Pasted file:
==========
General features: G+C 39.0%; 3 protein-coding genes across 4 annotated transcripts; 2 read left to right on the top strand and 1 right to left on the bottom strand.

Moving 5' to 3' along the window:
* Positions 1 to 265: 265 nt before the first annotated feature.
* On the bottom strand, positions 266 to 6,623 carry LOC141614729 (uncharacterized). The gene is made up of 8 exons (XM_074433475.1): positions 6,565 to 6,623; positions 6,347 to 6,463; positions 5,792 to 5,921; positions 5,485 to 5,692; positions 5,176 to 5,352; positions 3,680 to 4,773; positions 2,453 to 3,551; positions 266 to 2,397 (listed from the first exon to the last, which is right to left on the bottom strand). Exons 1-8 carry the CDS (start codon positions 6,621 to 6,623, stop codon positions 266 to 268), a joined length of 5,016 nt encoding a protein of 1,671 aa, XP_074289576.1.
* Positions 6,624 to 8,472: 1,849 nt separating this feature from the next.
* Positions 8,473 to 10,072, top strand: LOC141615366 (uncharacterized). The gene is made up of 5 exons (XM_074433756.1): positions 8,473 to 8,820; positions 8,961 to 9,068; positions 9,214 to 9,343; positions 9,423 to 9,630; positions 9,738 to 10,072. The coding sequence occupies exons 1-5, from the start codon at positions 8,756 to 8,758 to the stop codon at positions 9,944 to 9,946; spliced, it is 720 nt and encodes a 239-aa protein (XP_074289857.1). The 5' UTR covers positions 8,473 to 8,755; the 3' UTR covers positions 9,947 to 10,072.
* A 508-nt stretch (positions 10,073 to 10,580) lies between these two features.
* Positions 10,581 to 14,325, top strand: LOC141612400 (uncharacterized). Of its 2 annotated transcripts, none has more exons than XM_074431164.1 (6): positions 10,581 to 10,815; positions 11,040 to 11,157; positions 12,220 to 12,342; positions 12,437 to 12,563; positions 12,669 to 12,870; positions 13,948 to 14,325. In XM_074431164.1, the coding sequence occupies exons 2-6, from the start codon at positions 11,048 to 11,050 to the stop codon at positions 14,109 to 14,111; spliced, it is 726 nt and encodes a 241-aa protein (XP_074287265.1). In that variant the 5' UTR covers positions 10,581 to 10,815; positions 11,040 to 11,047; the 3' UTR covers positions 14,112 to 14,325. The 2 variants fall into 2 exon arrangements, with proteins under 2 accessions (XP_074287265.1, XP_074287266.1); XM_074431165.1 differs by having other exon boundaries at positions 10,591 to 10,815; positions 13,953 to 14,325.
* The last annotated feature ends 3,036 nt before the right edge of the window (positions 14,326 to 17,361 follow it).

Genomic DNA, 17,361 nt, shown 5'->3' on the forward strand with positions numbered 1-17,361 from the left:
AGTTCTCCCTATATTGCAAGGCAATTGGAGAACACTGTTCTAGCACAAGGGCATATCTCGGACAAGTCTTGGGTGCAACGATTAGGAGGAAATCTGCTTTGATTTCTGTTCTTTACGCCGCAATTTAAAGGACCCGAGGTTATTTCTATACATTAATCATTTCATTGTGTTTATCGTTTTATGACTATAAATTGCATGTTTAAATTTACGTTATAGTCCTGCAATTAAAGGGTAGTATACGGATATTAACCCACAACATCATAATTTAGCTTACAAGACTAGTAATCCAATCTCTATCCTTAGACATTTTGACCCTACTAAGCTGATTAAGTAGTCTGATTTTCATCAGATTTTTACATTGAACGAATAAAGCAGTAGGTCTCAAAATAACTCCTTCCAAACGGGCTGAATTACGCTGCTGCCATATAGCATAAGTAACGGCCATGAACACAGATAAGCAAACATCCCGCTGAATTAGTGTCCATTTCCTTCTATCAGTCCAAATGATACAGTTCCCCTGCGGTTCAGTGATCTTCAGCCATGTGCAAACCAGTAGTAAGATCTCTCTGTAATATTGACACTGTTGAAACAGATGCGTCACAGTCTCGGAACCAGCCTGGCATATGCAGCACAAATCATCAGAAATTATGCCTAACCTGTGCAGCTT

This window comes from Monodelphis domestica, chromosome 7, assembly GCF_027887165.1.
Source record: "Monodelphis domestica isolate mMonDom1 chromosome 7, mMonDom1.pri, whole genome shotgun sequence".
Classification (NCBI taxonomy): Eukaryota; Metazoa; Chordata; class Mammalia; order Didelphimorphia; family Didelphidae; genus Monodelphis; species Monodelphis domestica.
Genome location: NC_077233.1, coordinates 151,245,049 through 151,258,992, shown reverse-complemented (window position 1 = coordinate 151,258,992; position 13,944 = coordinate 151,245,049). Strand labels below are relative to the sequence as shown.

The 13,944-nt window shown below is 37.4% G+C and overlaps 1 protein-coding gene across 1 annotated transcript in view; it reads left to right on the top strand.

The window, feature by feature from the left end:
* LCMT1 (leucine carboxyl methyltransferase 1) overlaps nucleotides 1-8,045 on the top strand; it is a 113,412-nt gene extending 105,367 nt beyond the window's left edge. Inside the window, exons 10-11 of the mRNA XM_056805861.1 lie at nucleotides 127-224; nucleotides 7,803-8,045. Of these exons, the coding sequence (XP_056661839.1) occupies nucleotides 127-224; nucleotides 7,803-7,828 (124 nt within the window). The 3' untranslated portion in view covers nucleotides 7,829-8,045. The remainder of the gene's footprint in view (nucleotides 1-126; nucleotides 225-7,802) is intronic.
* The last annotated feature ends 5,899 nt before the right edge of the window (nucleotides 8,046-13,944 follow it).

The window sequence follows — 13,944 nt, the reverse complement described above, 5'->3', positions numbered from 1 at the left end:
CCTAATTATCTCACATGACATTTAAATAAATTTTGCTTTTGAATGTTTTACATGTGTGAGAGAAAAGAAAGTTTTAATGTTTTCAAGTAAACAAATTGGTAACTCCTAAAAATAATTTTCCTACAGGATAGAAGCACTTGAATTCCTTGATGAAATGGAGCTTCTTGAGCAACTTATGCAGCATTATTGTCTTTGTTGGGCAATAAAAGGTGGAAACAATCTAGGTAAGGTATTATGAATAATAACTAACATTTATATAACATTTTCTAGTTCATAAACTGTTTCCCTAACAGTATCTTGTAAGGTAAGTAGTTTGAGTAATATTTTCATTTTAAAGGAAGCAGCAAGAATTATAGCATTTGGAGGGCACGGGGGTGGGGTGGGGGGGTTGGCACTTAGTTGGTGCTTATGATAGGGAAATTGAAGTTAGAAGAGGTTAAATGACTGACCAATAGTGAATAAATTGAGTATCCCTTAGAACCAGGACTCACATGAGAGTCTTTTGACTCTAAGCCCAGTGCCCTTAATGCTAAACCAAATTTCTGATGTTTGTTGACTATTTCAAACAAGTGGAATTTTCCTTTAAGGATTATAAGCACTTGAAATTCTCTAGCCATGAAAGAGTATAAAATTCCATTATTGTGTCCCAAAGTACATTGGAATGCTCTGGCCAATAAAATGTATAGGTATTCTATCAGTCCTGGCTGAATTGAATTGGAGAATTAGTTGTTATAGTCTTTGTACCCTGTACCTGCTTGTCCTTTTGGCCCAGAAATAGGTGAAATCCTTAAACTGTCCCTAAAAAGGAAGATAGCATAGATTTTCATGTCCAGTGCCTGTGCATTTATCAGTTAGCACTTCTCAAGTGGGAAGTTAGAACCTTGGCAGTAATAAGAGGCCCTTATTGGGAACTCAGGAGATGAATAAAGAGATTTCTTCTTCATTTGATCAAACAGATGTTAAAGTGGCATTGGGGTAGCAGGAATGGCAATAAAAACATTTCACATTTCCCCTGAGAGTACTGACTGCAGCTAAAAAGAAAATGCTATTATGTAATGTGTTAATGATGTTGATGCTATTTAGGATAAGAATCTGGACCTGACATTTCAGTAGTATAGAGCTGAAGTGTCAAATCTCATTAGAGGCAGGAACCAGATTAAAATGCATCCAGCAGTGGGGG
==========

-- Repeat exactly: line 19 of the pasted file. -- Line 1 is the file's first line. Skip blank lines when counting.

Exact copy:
* The last annotated feature ends 5,899 nt before the right edge of the window (nucleotides 8,046-13,944 follow it).